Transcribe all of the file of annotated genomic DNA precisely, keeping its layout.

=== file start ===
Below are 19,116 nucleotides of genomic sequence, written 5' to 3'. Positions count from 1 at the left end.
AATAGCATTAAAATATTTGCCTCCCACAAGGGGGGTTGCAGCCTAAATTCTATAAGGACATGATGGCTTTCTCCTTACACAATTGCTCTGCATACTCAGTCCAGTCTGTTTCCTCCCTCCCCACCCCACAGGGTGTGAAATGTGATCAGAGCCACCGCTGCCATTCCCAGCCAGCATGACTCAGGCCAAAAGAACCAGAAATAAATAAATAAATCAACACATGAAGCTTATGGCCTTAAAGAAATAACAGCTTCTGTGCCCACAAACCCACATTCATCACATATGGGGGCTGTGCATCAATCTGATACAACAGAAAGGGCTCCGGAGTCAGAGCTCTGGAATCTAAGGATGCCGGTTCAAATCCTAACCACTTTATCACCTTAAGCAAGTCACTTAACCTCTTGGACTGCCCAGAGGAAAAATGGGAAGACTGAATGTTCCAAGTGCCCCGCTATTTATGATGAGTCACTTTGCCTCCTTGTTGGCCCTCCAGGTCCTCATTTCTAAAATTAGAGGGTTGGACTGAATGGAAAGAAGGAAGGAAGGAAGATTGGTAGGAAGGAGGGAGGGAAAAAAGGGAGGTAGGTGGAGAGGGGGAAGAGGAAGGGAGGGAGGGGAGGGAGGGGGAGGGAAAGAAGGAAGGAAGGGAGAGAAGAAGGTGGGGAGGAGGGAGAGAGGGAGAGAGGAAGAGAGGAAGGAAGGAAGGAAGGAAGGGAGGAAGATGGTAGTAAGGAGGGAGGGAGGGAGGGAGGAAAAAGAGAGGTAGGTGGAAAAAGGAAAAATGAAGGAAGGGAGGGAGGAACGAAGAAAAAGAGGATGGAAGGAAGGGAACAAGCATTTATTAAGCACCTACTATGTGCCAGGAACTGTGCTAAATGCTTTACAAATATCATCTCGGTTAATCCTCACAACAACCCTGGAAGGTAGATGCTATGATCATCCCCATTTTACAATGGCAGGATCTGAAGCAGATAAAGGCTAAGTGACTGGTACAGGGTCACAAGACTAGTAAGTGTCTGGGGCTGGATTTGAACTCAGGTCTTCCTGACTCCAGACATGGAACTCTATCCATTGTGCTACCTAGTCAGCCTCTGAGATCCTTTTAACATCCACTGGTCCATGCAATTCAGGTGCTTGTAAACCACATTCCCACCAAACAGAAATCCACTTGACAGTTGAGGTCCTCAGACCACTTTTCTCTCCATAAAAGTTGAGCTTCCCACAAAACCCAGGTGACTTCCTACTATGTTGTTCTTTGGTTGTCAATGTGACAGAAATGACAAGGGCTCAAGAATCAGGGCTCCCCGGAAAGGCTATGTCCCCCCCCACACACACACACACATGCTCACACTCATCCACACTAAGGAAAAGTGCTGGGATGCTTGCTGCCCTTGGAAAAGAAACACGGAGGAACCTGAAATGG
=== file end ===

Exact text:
Below are 19,116 nucleotides of genomic sequence, written 5' to 3'. Positions count from 1 at the left end.
AATAGCATTAAAATATTTGCCTCCCACAAGGGGGGTTGCAGCCTAAATTCTATAAGGACATGATGGCTTTCTCCTTACACAATTGCTCTGCATACTCAGTCCAGTCTGTTTCCTCCCTCCCCACCCCACAGGGTGTGAAATGTGATCAGAGCCACCGCTGCCATTCCCAGCCAGCATGACTCAGGCCAAAAGAACCAGAAATAAATAAATAAATCAACACATGAAGCTTATGGCCTTAAAGAAATAACAGCTTCTGTGCCCACAAACCCACATTCATCACATATGGGGGCTGTGCATCAATCTGATACAACAGAAAGGGCTCCGGAGTCAGAGCTCTGGAATCTAAGGATGCCGGTTCAAATCCTAACCACTTTATCACCTTAAGCAAGTCACTTAACCTCTTGGACTGCCCAGAGGAAAAATGGGAAGACTGAATGTTCCAAGTGCCCCGCTATTTATGATGAGTCACTTTGCCTCCTTGTTGGCCCTCCAGGTCCTCATTTCTAAAATTAGAGGGTTGGACTGAATGGAAAGAAGGAAGGAAGGAAGATTGGTAGGAAGGAGGGAGGGAAAAAAGGGAGGTAGGTGGAGAGGGGGAAGAGGAAGGGAGGGAGGGGAGGGAGGGGGAGGGAAAGAAGGAAGGAAGGGAGAGAAGAAGGTGGGGAGGAGGGAGAGAGGGAGAGAGGAAGAGAGGAAGGAAGGAAGGAAGGAAGGGAGGAAGATGGTAGTAAGGAGGGAGGGAGGGAGGGAGGAAAAAGAGAGGTAGGTGGAAAAAGGAAAAATGAAGGAAGGGAGGGAGGAACGAAGAAAAAGAGGATGGAAGGAAGGGAACAAGCATTTATTAAGCACCTACTATGTGCCAGGAACTGTGCTAAATGCTTTACAAATATCATCTCGGTTAATCCTCACAACAACCCTGGAAGGTAGATGCTATGATCATCCCCATTTTACAATGGCAGGATCTGAAGCAGATAAAGGCTAAGTGACTGGTACAGGGTCACAAGACTAGTAAGTGTCTGGGGCTGGATTTGAACTCAGGTCTTCCTGACTCCAGACATGGAACTCTATCCATTGTGCTACCTAGTCAGCCTCTGAGATCCTTTTAACATCCACTGGTCCATGCAATTCAGGTGCTTGTAAACCACATTCCCACCAAACAGAAATCCACTTGACAGTTGAGGTCCTCAGACCACTTTTCTCTCCATAAAAGTTGAGCTTCCCACAAAACCCAGGTGACTTCCTACTATGTTGTTCTTTGGTTGTCAATGTGACAGAAATGACAAGGGCTCAAGAATCAGGGCTCCCCGGAAAGGCTATGTCCCCCCCCACACACACACACACATGCTCACACTCATCCACACTAAGGAAAAGTGCTGGGATGCTTGCTGCCCTTGGAAAAGAAACACGGAGGAACCTGAAATGG